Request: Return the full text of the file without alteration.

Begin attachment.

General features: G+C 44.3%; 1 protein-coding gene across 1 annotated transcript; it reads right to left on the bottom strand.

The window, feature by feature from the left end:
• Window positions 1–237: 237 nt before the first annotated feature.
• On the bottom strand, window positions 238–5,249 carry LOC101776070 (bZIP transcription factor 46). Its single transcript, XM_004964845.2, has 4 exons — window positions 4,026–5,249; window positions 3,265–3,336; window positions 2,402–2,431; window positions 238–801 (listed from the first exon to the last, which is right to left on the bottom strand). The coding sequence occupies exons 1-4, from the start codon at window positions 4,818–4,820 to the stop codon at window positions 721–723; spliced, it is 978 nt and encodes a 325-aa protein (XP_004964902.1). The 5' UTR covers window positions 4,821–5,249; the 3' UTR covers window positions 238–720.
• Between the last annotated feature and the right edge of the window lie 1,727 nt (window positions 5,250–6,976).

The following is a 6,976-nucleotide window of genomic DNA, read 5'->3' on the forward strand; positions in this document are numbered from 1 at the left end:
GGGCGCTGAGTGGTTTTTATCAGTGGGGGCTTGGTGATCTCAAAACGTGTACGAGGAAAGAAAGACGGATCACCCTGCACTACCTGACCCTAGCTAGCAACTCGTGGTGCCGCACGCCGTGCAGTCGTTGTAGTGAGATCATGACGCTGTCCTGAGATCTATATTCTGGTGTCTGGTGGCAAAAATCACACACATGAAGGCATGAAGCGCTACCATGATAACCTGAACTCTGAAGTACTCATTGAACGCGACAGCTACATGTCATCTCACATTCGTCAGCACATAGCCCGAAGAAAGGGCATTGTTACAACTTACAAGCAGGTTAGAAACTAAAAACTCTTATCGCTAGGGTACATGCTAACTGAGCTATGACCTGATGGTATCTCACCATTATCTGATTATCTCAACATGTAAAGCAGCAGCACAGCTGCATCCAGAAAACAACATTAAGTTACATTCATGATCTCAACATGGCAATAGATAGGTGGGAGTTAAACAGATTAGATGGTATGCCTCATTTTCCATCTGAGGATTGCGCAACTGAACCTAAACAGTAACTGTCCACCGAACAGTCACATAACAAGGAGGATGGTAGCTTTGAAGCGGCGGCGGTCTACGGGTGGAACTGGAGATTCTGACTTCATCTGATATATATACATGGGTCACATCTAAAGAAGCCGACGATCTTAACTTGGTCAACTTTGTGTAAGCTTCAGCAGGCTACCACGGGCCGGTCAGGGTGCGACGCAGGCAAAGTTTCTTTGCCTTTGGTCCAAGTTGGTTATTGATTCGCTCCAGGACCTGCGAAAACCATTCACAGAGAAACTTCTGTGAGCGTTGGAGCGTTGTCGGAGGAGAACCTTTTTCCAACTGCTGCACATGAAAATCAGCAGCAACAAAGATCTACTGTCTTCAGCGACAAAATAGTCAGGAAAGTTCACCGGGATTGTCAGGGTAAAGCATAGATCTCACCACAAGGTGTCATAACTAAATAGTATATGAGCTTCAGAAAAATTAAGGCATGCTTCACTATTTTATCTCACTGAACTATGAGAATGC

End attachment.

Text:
General features: G+C 44.3%; 1 protein-coding gene across 1 annotated transcript; it reads right to left on the bottom strand.

The window, feature by feature from the left end:
• Window positions 1–237: 237 nt before the first annotated feature.
• On the bottom strand, window positions 238–5,249 carry LOC101776070 (bZIP transcription factor 46). Its single transcript, XM_004964845.2, has 4 exons — window positions 4,026–5,249; window positions 3,265–3,336; window positions 2,402–2,431; window positions 238–801 (listed from the first exon to the last, which is right to left on the bottom strand). The coding sequence occupies exons 1-4, from the start codon at window positions 4,818–4,820 to the stop codon at window positions 721–723; spliced, it is 978 nt and encodes a 325-aa protein (XP_004964902.1). The 5' UTR covers window positions 4,821–5,249; the 3' UTR covers window positions 238–720.
• Between the last annotated feature and the right edge of the window lie 1,727 nt (window positions 5,250–6,976).

The following is a 6,976-nucleotide window of genomic DNA, read 5'->3' on the forward strand; positions in this document are numbered from 1 at the left end:
GGGCGCTGAGTGGTTTTTATCAGTGGGGGCTTGGTGATCTCAAAACGTGTACGAGGAAAGAAAGACGGATCACCCTGCACTACCTGACCCTAGCTAGCAACTCGTGGTGCCGCACGCCGTGCAGTCGTTGTAGTGAGATCATGACGCTGTCCTGAGATCTATATTCTGGTGTCTGGTGGCAAAAATCACACACATGAAGGCATGAAGCGCTACCATGATAACCTGAACTCTGAAGTACTCATTGAACGCGACAGCTACATGTCATCTCACATTCGTCAGCACATAGCCCGAAGAAAGGGCATTGTTACAACTTACAAGCAGGTTAGAAACTAAAAACTCTTATCGCTAGGGTACATGCTAACTGAGCTATGACCTGATGGTATCTCACCATTATCTGATTATCTCAACATGTAAAGCAGCAGCACAGCTGCATCCAGAAAACAACATTAAGTTACATTCATGATCTCAACATGGCAATAGATAGGTGGGAGTTAAACAGATTAGATGGTATGCCTCATTTTCCATCTGAGGATTGCGCAACTGAACCTAAACAGTAACTGTCCACCGAACAGTCACATAACAAGGAGGATGGTAGCTTTGAAGCGGCGGCGGTCTACGGGTGGAACTGGAGATTCTGACTTCATCTGATATATATACATGGGTCACATCTAAAGAAGCCGACGATCTTAACTTGGTCAACTTTGTGTAAGCTTCAGCAGGCTACCACGGGCCGGTCAGGGTGCGACGCAGGCAAAGTTTCTTTGCCTTTGGTCCAAGTTGGTTATTGATTCGCTCCAGGACCTGCGAAAACCATTCACAGAGAAACTTCTGTGAGCGTTGGAGCGTTGTCGGAGGAGAACCTTTTTCCAACTGCTGCACATGAAAATCAGCAGCAACAAAGATCTACTGTCTTCAGCGACAAAATAGTCAGGAAAGTTCACCGGGATTGTCAGGGTAAAGCATAGATCTCACCACAAGGTGTCATAACTAAATAGTATATGAGCTTCAGAAAAATTAAGGCATGCTTCACTATTTTATCTCACTGAACTATGAGAATGC